• United States
by Tim Wilson

U.S government steps up outsourcing effort

Jun 11, 20034 mins
Enterprise Applications

* Bush administration wants federal works to compete with private firms for jobs

The U.S. federal government is accelerating its already-aggressive plans to expand its use of outsourcing providers and allow private companies to compete for work that is currently being done by federal employees.

The Bush administration last month unveiled a much anticipated plan to open up some 425,000 federal jobs to competition from private companies. The idea is to let both federal workers and outsourcers make proposals for specific projects – including many IT projects – and then give the work to the “bidders” that offer the best value. Government officials acknowledged that some federal employees might lose their jobs if they cannot win the competition.

Federal government officials stated that some 850,000 federal jobs – out of a total of 1.8 million civilian federal workers – are “commercial” in nature and could be performed by private companies under outsourcing contracts. The Bush administration eventually wants to open up half of those jobs – 425,000 – to competition from private contractors. The near-term goal is to subject 15% of the 850,000 jobs to competition by the end of the current fiscal year.

Computer-related positions were on the short list of jobs that the administration views as “commercial,” and it is likely that IT projects and positions will be among the first to be opened to outsourcing.

Not surprisingly, federal workers were unhappy about the aggressive nature of the competition plan, and some federal employee labor unions accused the Bush administration of trying to outsource too much government work. 

But Mitchell Daniels Jr., director of the Office of Management and Budget, said the administration is only interested in cutting costs and improving efficiency, and is “indifferent” to whether the work is done in-house or outsourced. “It [the competition] need not result in any changes in federal employment” if the federal employees win, Daniels said.

As part of the accelerated initiative, the federal government also is changing the rules for deciding whether a particular government task should be done internally or by a private contractor. Under the old system, Daniels said, the competition sometimes stretched for as long as three or four years, and the process was so complex that some outsourcers declined to participate. Under the revised system, the competition must be completed and a decision made within six months. A “streamlined” competition for tasks involving 65 or fewer federal employees requires a decision within 135 days.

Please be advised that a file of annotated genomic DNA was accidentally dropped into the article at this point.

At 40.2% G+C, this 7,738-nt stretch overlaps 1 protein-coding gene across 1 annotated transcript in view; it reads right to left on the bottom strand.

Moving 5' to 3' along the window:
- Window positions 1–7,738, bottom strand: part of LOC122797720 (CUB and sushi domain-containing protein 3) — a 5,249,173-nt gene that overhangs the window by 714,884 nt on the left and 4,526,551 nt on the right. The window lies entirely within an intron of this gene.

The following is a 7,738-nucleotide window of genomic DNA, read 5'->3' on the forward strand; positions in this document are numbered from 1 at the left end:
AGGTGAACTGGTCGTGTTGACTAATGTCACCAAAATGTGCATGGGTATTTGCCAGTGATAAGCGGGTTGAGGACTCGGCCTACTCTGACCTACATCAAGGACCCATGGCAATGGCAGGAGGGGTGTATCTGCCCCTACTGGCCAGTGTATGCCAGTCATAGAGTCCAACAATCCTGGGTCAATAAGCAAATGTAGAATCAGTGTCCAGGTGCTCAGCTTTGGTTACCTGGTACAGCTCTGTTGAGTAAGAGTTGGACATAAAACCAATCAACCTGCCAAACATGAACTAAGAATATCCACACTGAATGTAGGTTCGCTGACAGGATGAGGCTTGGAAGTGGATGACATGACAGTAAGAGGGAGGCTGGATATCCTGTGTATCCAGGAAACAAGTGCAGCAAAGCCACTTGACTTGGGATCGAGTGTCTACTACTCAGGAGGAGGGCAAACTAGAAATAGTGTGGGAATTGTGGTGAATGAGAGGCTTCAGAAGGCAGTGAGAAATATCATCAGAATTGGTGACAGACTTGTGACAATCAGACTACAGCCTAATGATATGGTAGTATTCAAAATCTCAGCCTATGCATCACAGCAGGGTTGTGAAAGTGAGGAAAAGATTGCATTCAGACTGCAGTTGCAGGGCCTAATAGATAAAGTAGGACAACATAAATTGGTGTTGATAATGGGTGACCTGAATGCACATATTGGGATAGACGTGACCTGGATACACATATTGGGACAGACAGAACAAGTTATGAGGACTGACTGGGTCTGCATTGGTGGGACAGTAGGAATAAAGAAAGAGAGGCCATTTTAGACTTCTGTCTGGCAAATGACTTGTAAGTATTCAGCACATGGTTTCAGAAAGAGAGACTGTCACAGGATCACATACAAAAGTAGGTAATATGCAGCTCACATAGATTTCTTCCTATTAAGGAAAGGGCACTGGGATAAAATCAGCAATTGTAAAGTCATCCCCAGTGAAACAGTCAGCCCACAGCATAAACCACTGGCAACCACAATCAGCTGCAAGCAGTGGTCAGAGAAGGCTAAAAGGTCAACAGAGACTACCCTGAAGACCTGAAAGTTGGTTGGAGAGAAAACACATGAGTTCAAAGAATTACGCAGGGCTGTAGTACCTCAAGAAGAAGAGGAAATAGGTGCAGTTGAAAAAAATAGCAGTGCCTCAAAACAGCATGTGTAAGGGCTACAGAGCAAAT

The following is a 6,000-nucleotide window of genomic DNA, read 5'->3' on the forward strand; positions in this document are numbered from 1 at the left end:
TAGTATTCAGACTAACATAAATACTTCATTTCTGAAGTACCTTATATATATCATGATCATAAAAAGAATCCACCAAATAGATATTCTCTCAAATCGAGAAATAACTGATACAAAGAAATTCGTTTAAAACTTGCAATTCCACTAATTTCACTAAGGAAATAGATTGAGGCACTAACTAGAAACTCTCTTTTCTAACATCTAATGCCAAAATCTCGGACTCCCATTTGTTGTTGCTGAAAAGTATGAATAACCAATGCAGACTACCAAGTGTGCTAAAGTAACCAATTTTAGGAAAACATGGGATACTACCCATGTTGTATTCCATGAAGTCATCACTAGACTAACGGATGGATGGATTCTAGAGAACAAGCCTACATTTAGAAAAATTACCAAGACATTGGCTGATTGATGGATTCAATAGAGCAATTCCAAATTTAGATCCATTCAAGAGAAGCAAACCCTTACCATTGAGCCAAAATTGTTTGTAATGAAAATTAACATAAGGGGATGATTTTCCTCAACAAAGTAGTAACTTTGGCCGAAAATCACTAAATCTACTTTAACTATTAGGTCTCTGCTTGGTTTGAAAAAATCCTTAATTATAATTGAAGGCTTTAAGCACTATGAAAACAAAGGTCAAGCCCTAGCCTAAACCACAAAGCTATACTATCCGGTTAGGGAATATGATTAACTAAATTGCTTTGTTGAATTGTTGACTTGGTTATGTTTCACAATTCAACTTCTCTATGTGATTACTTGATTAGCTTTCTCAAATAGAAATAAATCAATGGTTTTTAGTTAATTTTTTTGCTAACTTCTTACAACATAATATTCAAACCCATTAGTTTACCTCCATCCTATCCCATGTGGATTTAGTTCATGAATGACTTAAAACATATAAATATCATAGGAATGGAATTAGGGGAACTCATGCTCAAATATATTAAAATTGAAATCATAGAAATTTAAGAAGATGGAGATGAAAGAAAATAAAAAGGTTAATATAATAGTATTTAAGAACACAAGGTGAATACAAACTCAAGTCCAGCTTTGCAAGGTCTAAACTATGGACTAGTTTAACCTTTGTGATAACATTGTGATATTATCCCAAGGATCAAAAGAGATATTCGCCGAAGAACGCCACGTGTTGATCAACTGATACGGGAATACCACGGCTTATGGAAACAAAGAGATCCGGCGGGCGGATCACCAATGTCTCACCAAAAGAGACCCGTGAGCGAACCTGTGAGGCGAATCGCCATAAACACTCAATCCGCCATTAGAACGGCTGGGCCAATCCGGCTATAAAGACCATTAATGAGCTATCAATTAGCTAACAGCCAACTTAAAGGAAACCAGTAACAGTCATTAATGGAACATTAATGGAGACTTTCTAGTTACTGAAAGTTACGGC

The federal government eliminated a process known as “direct conversion” that allowed the outsourcing of tasks involving 10 or fewer jobs without competition by internal staff. But the new rules also eliminated a 10% cost advantage that historically has been given to in-house staff, effectively forcing outsourcers to propose doing the job for 10% less in order to be considered.

Finally, the revised process includes a new “best value” criterion that only requires cost to be 50% of the deciding factor in contract awards. This means that federal agency officials will have a wide latitude to make an outsourcing decision based on factors other than lowest bid.

The Bush administration’s outsourcing push provides both good and bad examples of how an enterprise can approach an outsourcing project. On the positive side, there is real value in taking a step back and forcing internal staff to compete with outsourcers for “business.” This sort of competition can help the organization to view projects in new ways, weighing real issues of cost and service level. The government’s willingness to consider “winners” based on criteria more subjective than low bid also indicates positive flexibility.

However, it is also important to consider the morale and confidence of the internal staff that may be affected by an outsourcing engagement. Even if federal government employees “win” the competition for the next project, how will they be affected by the process? The Bush administration has not given enough attention to this issue – and its future internal service levels may suffer as a result.